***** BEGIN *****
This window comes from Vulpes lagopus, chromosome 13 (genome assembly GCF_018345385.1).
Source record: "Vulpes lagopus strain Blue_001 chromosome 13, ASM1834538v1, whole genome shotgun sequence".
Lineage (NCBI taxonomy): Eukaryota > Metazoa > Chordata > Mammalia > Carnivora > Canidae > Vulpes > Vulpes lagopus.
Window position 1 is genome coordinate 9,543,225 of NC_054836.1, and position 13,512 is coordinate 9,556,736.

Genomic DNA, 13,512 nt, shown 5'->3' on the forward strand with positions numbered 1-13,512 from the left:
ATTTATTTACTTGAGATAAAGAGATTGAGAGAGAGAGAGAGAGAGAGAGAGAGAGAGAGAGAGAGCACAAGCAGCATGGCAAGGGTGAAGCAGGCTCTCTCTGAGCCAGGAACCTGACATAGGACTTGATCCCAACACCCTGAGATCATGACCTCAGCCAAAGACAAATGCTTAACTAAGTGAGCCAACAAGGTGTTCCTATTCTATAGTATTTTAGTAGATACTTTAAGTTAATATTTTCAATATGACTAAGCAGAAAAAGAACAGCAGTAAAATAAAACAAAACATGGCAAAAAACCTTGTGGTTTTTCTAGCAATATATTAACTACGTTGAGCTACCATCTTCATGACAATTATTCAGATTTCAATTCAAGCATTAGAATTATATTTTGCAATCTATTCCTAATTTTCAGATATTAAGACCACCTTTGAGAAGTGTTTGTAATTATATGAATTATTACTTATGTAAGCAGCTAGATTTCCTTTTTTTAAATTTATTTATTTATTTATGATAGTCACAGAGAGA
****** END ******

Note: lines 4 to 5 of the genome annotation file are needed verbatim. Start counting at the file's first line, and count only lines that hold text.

Window position 1 is genome coordinate 9,543,225 of NC_054836.1, and position 13,512 is coordinate 9,556,736.

Genomic DNA, 13,512 nt, shown 5'->3' on the forward strand with positions numbered 1-13,512 from the left: